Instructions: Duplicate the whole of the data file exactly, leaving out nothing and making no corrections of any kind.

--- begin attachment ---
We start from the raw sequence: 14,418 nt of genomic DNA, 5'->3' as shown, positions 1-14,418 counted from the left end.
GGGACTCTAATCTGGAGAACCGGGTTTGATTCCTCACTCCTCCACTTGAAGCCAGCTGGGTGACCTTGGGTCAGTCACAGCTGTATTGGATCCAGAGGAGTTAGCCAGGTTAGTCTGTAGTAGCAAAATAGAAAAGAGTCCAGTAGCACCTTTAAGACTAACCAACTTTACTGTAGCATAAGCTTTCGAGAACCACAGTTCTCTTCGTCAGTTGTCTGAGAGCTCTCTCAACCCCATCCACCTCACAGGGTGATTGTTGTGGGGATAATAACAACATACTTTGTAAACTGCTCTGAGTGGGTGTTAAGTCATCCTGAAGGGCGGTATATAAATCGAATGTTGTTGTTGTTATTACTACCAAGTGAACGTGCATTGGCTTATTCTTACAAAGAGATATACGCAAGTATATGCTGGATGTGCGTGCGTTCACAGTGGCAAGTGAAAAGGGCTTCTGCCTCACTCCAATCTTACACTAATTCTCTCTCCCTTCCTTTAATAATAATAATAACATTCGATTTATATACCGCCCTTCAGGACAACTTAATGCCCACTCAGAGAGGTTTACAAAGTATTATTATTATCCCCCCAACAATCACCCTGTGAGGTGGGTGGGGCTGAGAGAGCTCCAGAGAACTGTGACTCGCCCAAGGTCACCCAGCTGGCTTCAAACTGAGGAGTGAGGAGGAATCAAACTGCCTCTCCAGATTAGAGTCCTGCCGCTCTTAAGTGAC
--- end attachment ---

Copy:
We start from the raw sequence: 14,418 nt of genomic DNA, 5'->3' as shown, positions 1-14,418 counted from the left end.
GGGACTCTAATCTGGAGAACCGGGTTTGATTCCTCACTCCTCCACTTGAAGCCAGCTGGGTGACCTTGGGTCAGTCACAGCTGTATTGGATCCAGAGGAGTTAGCCAGGTTAGTCTGTAGTAGCAAAATAGAAAAGAGTCCAGTAGCACCTTTAAGACTAACCAACTTTACTGTAGCATAAGCTTTCGAGAACCACAGTTCTCTTCGTCAGTTGTCTGAGAGCTCTCTCAACCCCATCCACCTCACAGGGTGATTGTTGTGGGGATAATAACAACATACTTTGTAAACTGCTCTGAGTGGGTGTTAAGTCATCCTGAAGGGCGGTATATAAATCGAATGTTGTTGTTGTTATTACTACCAAGTGAACGTGCATTGGCTTATTCTTACAAAGAGATATACGCAAGTATATGCTGGATGTGCGTGCGTTCACAGTGGCAAGTGAAAAGGGCTTCTGCCTCACTCCAATCTTACACTAATTCTCTCTCCCTTCCTTTAATAATAATAATAACATTCGATTTATATACCGCCCTTCAGGACAACTTAATGCCCACTCAGAGAGGTTTACAAAGTATTATTATTATCCCCCCAACAATCACCCTGTGAGGTGGGTGGGGCTGAGAGAGCTCCAGAGAACTGTGACTCGCCCAAGGTCACCCAGCTGGCTTCAAACTGAGGAGTGAGGAGGAATCAAACTGCCTCTCCAGATTAGAGTCCTGCCGCTCTTAAGTGAC